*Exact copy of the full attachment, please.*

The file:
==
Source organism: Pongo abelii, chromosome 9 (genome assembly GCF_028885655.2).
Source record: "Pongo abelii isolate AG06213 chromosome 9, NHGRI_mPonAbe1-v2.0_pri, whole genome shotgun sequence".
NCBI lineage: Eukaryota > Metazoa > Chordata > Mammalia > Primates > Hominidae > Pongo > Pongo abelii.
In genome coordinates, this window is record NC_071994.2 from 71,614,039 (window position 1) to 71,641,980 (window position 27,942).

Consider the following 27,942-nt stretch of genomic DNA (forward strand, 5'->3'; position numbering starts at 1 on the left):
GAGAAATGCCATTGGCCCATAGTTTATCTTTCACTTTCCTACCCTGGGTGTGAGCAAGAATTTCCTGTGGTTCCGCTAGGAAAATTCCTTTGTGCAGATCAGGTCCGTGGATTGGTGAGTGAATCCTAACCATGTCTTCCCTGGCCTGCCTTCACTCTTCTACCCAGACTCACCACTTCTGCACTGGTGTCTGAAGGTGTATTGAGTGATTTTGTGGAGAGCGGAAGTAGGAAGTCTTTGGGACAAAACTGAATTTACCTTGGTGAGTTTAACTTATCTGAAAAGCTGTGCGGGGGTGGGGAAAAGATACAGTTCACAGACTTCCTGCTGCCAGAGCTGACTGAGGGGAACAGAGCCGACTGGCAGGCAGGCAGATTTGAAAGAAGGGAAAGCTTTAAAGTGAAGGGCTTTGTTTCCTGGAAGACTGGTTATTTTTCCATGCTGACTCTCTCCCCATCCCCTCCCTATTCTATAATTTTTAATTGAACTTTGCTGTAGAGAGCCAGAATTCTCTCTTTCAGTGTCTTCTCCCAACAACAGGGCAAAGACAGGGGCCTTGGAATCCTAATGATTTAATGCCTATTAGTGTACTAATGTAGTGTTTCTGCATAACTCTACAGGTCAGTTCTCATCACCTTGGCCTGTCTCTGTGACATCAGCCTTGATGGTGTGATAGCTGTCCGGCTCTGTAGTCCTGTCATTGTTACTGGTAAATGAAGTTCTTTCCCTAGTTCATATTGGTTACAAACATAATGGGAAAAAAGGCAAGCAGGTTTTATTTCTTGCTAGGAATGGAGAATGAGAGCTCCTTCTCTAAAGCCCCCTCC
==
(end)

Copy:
Source organism: Pongo abelii, chromosome 9 (genome assembly GCF_028885655.2).
Source record: "Pongo abelii isolate AG06213 chromosome 9, NHGRI_mPonAbe1-v2.0_pri, whole genome shotgun sequence".
NCBI lineage: Eukaryota > Metazoa > Chordata > Mammalia > Primates > Hominidae > Pongo > Pongo abelii.
In genome coordinates, this window is record NC_071994.2 from 71,614,039 (window position 1) to 71,641,980 (window position 27,942).

Consider the following 27,942-nt stretch of genomic DNA (forward strand, 5'->3'; position numbering starts at 1 on the left):
GAGAAATGCCATTGGCCCATAGTTTATCTTTCACTTTCCTACCCTGGGTGTGAGCAAGAATTTCCTGTGGTTCCGCTAGGAAAATTCCTTTGTGCAGATCAGGTCCGTGGATTGGTGAGTGAATCCTAACCATGTCTTCCCTGGCCTGCCTTCACTCTTCTACCCAGACTCACCACTTCTGCACTGGTGTCTGAAGGTGTATTGAGTGATTTTGTGGAGAGCGGAAGTAGGAAGTCTTTGGGACAAAACTGAATTTACCTTGGTGAGTTTAACTTATCTGAAAAGCTGTGCGGGGGTGGGGAAAAGATACAGTTCACAGACTTCCTGCTGCCAGAGCTGACTGAGGGGAACAGAGCCGACTGGCAGGCAGGCAGATTTGAAAGAAGGGAAAGCTTTAAAGTGAAGGGCTTTGTTTCCTGGAAGACTGGTTATTTTTCCATGCTGACTCTCTCCCCATCCCCTCCCTATTCTATAATTTTTAATTGAACTTTGCTGTAGAGAGCCAGAATTCTCTCTTTCAGTGTCTTCTCCCAACAACAGGGCAAAGACAGGGGCCTTGGAATCCTAATGATTTAATGCCTATTAGTGTACTAATGTAGTGTTTCTGCATAACTCTACAGGTCAGTTCTCATCACCTTGGCCTGTCTCTGTGACATCAGCCTTGATGGTGTGATAGCTGTCCGGCTCTGTAGTCCTGTCATTGTTACTGGTAAATGAAGTTCTTTCCCTAGTTCATATTGGTTACAAACATAATGGGAAAAAAGGCAAGCAGGTTTTATTTCTTGCTAGGAATGGAGAATGAGAGCTCCTTCTCTAAAGCCCCCTCC